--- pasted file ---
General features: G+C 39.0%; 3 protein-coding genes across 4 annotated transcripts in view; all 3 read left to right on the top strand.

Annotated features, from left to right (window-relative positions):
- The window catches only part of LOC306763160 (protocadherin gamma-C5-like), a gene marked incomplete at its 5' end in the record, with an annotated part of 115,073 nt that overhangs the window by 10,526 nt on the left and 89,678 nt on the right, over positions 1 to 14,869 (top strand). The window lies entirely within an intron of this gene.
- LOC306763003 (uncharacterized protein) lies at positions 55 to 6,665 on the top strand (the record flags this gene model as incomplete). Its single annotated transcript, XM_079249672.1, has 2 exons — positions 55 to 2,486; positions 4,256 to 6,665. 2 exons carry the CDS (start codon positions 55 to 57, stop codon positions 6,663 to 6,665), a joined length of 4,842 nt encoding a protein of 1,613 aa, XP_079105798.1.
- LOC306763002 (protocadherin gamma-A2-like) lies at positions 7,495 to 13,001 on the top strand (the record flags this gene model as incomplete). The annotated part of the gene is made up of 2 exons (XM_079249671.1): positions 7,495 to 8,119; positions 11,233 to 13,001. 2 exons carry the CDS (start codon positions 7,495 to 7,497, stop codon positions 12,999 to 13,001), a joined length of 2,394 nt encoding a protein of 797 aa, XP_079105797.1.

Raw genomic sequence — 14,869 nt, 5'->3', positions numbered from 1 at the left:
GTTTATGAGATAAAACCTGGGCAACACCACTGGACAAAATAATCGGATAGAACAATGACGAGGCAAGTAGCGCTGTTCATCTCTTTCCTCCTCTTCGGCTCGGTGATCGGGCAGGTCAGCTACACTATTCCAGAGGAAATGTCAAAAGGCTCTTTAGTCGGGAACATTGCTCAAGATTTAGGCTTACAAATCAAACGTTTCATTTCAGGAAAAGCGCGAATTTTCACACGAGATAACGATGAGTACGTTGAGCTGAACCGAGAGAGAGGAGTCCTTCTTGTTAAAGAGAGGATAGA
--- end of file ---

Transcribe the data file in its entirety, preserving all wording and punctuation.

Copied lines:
General features: G+C 39.0%; 3 protein-coding genes across 4 annotated transcripts in view; all 3 read left to right on the top strand.

Annotated features, from left to right (window-relative positions):
- The window catches only part of LOC306763160 (protocadherin gamma-C5-like), a gene marked incomplete at its 5' end in the record, with an annotated part of 115,073 nt that overhangs the window by 10,526 nt on the left and 89,678 nt on the right, over positions 1 to 14,869 (top strand). The window lies entirely within an intron of this gene.
- LOC306763003 (uncharacterized protein) lies at positions 55 to 6,665 on the top strand (the record flags this gene model as incomplete). Its single annotated transcript, XM_079249672.1, has 2 exons — positions 55 to 2,486; positions 4,256 to 6,665. 2 exons carry the CDS (start codon positions 55 to 57, stop codon positions 6,663 to 6,665), a joined length of 4,842 nt encoding a protein of 1,613 aa, XP_079105798.1.
- LOC306763002 (protocadherin gamma-A2-like) lies at positions 7,495 to 13,001 on the top strand (the record flags this gene model as incomplete). The annotated part of the gene is made up of 2 exons (XM_079249671.1): positions 7,495 to 8,119; positions 11,233 to 13,001. 2 exons carry the CDS (start codon positions 7,495 to 7,497, stop codon positions 12,999 to 13,001), a joined length of 2,394 nt encoding a protein of 797 aa, XP_079105797.1.

Raw genomic sequence — 14,869 nt, 5'->3', positions numbered from 1 at the left:
GTTTATGAGATAAAACCTGGGCAACACCACTGGACAAAATAATCGGATAGAACAATGACGAGGCAAGTAGCGCTGTTCATCTCTTTCCTCCTCTTCGGCTCGGTGATCGGGCAGGTCAGCTACACTATTCCAGAGGAAATGTCAAAAGGCTCTTTAGTCGGGAACATTGCTCAAGATTTAGGCTTACAAATCAAACGTTTCATTTCAGGAAAAGCGCGAATTTTCACACGAGATAACGATGAGTACGTTGAGCTGAACCGAGAGAGAGGAGTCCTTCTTGTTAAAGAGAGGATAGA